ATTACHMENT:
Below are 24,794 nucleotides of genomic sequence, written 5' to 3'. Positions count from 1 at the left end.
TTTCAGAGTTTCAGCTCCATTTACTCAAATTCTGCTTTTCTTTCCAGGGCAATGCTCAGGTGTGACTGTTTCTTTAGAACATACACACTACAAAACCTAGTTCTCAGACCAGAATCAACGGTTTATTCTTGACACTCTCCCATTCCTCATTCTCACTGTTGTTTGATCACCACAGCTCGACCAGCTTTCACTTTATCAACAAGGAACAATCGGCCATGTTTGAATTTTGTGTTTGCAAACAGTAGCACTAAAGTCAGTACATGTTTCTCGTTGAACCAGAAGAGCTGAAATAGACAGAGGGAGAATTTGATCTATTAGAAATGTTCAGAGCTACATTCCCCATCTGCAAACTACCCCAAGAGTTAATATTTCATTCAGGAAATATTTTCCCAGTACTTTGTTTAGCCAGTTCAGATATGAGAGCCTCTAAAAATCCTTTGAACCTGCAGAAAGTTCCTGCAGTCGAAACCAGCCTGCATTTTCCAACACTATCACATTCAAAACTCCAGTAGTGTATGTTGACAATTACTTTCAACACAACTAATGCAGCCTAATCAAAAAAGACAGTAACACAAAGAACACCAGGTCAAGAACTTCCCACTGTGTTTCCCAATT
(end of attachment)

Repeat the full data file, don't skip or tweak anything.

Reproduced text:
Below are 24,794 nucleotides of genomic sequence, written 5' to 3'. Positions count from 1 at the left end.
TTTCAGAGTTTCAGCTCCATTTACTCAAATTCTGCTTTTCTTTCCAGGGCAATGCTCAGGTGTGACTGTTTCTTTAGAACATACACACTACAAAACCTAGTTCTCAGACCAGAATCAACGGTTTATTCTTGACACTCTCCCATTCCTCATTCTCACTGTTGTTTGATCACCACAGCTCGACCAGCTTTCACTTTATCAACAAGGAACAATCGGCCATGTTTGAATTTTGTGTTTGCAAACAGTAGCACTAAAGTCAGTACATGTTTCTCGTTGAACCAGAAGAGCTGAAATAGACAGAGGGAGAATTTGATCTATTAGAAATGTTCAGAGCTACATTCCCCATCTGCAAACTACCCCAAGAGTTAATATTTCATTCAGGAAATATTTTCCCAGTACTTTGTTTAGCCAGTTCAGATATGAGAGCCTCTAAAAATCCTTTGAACCTGCAGAAAGTTCCTGCAGTCGAAACCAGCCTGCATTTTCCAACACTATCACATTCAAAACTCCAGTAGTGTATGTTGACAATTACTTTCAACACAACTAATGCAGCCTAATCAAAAAAGACAGTAACACAAAGAACACCAGGTCAAGAACTTCCCACTGTGTTTCCCAATT